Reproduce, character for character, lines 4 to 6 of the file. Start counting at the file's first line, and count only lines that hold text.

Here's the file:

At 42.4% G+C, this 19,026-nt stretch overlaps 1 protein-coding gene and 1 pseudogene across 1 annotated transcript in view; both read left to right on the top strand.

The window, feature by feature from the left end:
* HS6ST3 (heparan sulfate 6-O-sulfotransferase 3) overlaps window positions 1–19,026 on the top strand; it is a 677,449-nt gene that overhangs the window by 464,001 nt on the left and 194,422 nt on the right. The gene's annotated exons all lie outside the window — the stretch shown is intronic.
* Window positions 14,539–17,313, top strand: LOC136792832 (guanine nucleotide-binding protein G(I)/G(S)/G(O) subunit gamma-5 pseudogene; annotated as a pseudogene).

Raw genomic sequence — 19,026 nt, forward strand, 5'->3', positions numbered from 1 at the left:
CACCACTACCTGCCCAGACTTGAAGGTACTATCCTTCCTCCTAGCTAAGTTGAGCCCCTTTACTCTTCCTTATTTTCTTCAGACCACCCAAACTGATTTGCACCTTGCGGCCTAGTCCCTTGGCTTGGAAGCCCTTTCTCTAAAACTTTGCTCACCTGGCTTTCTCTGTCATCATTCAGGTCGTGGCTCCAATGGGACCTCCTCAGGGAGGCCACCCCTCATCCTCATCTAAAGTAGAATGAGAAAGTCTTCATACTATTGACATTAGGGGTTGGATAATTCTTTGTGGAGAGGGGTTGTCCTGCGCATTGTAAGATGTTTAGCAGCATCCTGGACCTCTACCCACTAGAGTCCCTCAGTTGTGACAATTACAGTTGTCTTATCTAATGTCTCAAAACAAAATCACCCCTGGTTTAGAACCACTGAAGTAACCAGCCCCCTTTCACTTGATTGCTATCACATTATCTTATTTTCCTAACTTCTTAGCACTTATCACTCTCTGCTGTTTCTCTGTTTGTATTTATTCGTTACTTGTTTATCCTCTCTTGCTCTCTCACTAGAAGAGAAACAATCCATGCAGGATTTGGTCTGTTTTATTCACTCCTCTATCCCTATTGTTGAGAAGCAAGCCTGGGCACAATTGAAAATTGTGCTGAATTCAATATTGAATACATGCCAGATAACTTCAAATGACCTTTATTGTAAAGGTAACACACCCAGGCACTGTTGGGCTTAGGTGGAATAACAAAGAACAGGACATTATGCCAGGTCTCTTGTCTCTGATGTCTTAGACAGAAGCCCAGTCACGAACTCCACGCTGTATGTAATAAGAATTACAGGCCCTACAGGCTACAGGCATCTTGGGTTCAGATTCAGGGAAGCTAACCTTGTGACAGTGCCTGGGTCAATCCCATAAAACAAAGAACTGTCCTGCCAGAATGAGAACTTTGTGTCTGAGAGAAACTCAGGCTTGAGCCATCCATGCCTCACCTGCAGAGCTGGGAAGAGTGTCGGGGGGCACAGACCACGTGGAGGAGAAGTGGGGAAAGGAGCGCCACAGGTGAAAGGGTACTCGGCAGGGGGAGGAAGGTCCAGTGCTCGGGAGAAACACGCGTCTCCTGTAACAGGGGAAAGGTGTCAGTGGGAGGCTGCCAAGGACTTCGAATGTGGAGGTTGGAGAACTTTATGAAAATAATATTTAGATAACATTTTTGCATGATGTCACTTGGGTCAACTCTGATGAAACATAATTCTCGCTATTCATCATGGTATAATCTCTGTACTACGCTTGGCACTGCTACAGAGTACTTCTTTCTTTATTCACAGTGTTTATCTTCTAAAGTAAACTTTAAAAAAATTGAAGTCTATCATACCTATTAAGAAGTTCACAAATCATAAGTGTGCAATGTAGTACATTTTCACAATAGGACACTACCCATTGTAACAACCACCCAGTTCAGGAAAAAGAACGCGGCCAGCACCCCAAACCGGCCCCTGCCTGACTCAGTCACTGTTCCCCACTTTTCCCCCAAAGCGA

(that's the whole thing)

* Window positions 14,539–17,313, top strand: LOC136792832 (guanine nucleotide-binding protein G(I)/G(S)/G(O) subunit gamma-5 pseudogene; annotated as a pseudogene).

Raw genomic sequence — 19,026 nt, forward strand, 5'->3', positions numbered from 1 at the left:
CACCACTACCTGCCCAGACTTGAAGGTACTATCCTTCCTCCTAGCTAAGTTGAGCCCCTTTACTCTTCCTTATTTTCTTCAGACCACCCAAACTGATTTGCACCTTGCGGCCTAGTCCCTTGGCTTGGAAGCCCTTTCTCTAAAACTTTGCTCACCTGGCTTTCTCTGTCATCATTCAGGTCGTGGCTCCAATGGGACCTCCTCAGGGAGGCCACCCCTCATCCTCATCTAAAGTAGAATGAGAAAGTCTTCATACTATTGACATTAGGGGTTGGATAATTCTTTGTGGAGAGGGGTTGTCCTGCGCATTGTAAGATGTTTAGCAGCATCCTGGACCTCTACCCACTAGAGTCCCTCAGTTGTGACAATTACAGTTGTCTTATCTAATGTCTCAAAACAAAATCACCCCTGGTTTAGAACCACTGAAGTAACCAGCCCCCTTTCACTTGATTGCTATCACATTATCTTATTTTCCTAACTTCTTAGCACTTATCACTCTCTGCTGTTTCTCTGTTTGTATTTATTCGTTACTTGTTTATCCTCTCTTGCTCTCTCACTAGAAGAGAAACAATCCATGCAGGATTTGGTCTGTTTTATTCACTCCTCTATCCCTATTGTTGAGAAGCAAGCCTGGGCACAATTGAAAATTGTGCTGAATTCAATATTGAATACATGCCAGATAACTTCAAATGACCTTTATTGTAAAGGTAACACACCCAGGCACTGTTGGGCTTAGGTGGAATAACAAAGAACAGGACATTATGCCAGGTCTCTTGTCTCTGATGTCTTAGACAGAAGCCCAGTCACGAACTCCACGCTGTATGTAATAAGAATTACAGGCCCTACAGGCTACAGGCATCTTGGGTTCAGATTCAGGGAAGCTAACCTTGTGACAGTGCCTGGGTCAATCCCATAAAACAAAGAACTGTCCTGCCAGAATGAGAACTTTGTGTCTGAGAGAAACTCAGGCTTGAGCCATCCATGCCTCACCTGCAGAGCTGGGAAGAGTGTCGGGGGGCACAGACCACGTGGAGGAGAAGTGGGGAAAGGAGCGCCACAGGTGAAAGGGTACTCGGCAGGGGGAGGAAGGTCCAGTGCTCGGGAGAAACACGCGTCTCCTGTAACAGGGGAAAGGTGTCAGTGGGAGGCTGCCAAGGACTTCGAATGTGGAGGTTGGAGAACTTTATGAAAATAATATTTAGATAACATTTTTGCATGATGTCACTTGGGTCAACTCTGATGAAACATAATTCTCGCTATTCATCATGGTATAATCTCTGTACTACGCTTGGCACTGCTACAGAGTACTTCTTTCTTTATTCACAGTGTTTATCTTCTAAAGTAAACTTTAAAAAAATTGAAGTCTATCATACCTATTAAGAAGTTCACAAATCATAAGTGTGCAATGTAGTACATTTTCACAATAGGACACTACCCATTGTAACAACCACCCAGTTCAGGAAAAAGAACGCGGCCAGCACCCCAAACCGGCCCCTGCCTGACTCAGTCACTGTTCCCCACTTTTCCCCCAAAGCGA